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Floaters are spots or lines that appear in your vision. They are usually a harmless part of the aging process. However, in rare cases they can interfere with your vision. Floaters are also sometimes a symptom of a more serious eye problem.

The inside of your eye contains a clear, gel-like substance called vitreous. This material fills approximately 80 percent of the eye, but over time it shrinks and becomes slightly stringy. Floaters occur when tiny clumps in the vitreous cast shadows on the retina (light-sensitive tissue at the back of the eye). These clumps are usually bits of fiber from the vitreous.

Floaters drift when you move your eyes and typically disappear if you try to look directly at them. They are often shadow-like and are most visible when you look at a plain background, such as a wall. They can be annoying, especially at first.

You might see flashes along with floaters. These occur when the shrinking vitreous tugs at the retina. This is the same sensation that happens when you “see stars” after a blow to the head.

Other causes of floaters include infection, inflammation, bleeding and injuries.

Floaters are more common in people who:

If you have a sudden increase in floaters or flashes, you might have a detached retina, meaning your retina has moved from its normal position. A detached retina is a medical emergency because it can cause permanent vision problems.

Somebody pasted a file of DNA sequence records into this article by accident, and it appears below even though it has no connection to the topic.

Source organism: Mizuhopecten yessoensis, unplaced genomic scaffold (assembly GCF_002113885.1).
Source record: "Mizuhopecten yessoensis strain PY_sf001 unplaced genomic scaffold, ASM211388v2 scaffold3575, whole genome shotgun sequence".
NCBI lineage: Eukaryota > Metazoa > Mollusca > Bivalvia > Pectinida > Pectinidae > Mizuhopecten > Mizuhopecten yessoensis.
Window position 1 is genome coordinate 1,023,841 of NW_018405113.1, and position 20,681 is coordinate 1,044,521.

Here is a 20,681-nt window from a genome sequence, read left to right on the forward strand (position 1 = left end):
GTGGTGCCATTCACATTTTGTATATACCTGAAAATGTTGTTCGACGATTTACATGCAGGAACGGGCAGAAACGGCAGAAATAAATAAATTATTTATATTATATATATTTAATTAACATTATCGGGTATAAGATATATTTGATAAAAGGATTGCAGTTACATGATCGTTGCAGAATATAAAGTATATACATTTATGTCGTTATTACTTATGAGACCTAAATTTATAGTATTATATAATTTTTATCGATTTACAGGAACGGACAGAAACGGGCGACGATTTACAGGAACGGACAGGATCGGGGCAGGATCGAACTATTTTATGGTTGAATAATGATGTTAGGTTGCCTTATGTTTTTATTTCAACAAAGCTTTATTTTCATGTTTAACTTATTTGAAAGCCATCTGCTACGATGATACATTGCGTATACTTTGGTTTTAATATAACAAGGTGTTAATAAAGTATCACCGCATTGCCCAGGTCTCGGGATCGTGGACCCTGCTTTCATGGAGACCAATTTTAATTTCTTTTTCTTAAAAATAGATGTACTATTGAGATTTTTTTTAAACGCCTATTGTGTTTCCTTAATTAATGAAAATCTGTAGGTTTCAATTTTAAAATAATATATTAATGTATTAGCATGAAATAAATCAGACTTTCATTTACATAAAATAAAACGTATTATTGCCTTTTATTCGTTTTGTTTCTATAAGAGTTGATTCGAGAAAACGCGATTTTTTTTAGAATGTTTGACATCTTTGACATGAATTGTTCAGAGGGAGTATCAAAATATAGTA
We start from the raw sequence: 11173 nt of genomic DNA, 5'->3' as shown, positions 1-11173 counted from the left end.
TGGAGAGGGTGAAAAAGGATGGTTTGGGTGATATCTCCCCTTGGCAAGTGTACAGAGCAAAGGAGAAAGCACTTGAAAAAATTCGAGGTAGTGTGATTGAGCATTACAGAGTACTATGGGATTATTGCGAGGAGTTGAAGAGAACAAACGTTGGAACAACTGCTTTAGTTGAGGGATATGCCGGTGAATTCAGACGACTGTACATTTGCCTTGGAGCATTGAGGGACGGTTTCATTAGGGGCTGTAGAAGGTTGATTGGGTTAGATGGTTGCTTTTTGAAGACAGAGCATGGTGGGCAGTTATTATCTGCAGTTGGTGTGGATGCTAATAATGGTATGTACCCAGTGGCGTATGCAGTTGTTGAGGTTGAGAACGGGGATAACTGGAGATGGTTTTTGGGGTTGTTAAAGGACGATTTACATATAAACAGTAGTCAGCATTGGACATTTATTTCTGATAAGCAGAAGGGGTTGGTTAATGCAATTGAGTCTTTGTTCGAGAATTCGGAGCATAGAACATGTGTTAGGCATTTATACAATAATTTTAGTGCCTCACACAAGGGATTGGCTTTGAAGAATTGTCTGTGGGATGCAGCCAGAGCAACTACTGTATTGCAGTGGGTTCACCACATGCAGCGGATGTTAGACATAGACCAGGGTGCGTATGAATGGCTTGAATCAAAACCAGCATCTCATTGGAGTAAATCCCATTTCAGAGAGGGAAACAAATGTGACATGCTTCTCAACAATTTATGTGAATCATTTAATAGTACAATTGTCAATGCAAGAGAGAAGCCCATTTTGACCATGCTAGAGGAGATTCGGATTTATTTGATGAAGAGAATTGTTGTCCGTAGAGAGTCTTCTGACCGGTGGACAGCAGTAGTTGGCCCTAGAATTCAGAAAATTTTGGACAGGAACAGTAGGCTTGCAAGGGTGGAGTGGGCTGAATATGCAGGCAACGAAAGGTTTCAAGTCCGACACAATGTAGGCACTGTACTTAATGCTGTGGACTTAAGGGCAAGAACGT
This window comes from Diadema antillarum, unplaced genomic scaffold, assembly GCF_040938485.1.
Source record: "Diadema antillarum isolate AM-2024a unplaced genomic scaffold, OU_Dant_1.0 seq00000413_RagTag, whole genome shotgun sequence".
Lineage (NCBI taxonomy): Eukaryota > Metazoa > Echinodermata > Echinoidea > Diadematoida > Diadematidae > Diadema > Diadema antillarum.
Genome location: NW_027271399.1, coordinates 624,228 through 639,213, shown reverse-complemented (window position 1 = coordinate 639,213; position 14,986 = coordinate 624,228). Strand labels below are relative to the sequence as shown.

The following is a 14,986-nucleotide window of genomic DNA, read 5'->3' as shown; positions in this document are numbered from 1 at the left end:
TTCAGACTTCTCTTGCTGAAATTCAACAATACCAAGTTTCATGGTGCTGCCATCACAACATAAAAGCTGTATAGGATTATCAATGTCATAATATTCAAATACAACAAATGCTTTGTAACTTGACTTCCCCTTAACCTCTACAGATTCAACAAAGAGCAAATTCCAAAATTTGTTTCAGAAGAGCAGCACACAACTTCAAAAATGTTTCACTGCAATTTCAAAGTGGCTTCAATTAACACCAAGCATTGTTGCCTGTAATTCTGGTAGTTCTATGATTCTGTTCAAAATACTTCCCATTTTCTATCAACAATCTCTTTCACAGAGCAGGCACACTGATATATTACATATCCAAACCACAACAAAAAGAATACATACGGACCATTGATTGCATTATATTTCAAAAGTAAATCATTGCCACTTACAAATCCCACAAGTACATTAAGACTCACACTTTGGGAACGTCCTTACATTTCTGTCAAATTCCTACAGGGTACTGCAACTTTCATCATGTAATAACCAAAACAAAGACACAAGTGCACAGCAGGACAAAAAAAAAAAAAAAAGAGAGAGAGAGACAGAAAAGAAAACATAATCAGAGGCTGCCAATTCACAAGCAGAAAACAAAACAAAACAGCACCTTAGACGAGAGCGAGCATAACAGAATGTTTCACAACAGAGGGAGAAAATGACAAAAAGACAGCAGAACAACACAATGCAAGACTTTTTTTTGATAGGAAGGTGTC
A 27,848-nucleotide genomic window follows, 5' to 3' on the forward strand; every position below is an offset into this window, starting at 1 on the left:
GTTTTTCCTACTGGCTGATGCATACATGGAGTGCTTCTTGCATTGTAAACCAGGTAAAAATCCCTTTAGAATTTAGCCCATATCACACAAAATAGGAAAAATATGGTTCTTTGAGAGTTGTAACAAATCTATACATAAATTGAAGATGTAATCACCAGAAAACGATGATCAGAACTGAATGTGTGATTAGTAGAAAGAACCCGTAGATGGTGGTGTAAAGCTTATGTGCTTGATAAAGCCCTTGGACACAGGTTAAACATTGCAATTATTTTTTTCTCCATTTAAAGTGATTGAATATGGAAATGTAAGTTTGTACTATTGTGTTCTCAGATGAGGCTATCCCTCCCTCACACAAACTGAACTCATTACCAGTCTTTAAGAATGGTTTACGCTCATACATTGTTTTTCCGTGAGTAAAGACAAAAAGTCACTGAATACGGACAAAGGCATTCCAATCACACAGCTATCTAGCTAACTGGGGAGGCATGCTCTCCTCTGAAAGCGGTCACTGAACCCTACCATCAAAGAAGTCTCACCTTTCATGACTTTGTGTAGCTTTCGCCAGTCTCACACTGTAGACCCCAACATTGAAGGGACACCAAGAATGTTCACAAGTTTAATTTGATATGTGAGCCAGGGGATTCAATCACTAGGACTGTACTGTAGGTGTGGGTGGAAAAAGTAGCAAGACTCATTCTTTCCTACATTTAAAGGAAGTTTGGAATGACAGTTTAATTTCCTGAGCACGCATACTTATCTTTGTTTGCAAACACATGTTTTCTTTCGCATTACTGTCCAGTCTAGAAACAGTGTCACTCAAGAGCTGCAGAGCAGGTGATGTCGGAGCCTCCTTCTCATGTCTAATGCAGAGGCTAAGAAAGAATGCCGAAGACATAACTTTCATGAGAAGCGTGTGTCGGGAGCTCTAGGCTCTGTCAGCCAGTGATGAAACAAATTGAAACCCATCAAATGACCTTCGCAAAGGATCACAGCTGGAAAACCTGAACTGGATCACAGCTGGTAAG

Floaters in your vision are a common reason to visit an ophthalmologist. At Indiana University Health, we listen to your concerns and find out what is causing you to have floaters. The problem is usually not serious, and your brain may learn to ignore the floaters over time, making them less bothersome.

If your floaters are so numerous or large that they make it hard for you to see, you might be a candidate for a surgical procedure to remove them. We also look for more serious underlying causes of floaters and address them if needed. See your ophthalmologist right away if you suddenly experience these symptoms of a detached retina:

  • Increased number or size of floaters
  • Flashes
  • Shadows in your peripheral (side) vision
  • Decreased vision
  • Gray “curtain” moving across your vision

The ophthalmologists at IU Health are experts in diagnosing and treating floaters and a wide range of other eye conditions. Additionally, the Eugene and Marilyn Glick Eye Institute is the hub of research for eye diseases at the Indiana University School of Medicine, with scientists continually looking for better ways to prevent, diagnose and treat problems that affect your eyes.

How We Can Help

How We Can Help

Floaters Treatment Information

If you have floaters, we perform a thorough examination of your eyes with the main goal of finding any serious underlying problems. If your floaters are the result of normal aging-related changes in your eyes, you probably do not need treatment. However, treatment options are available in some cases. They include:

Floaters Locations & Physicians

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Floaters Support Services

Learn more about floaters at these websites: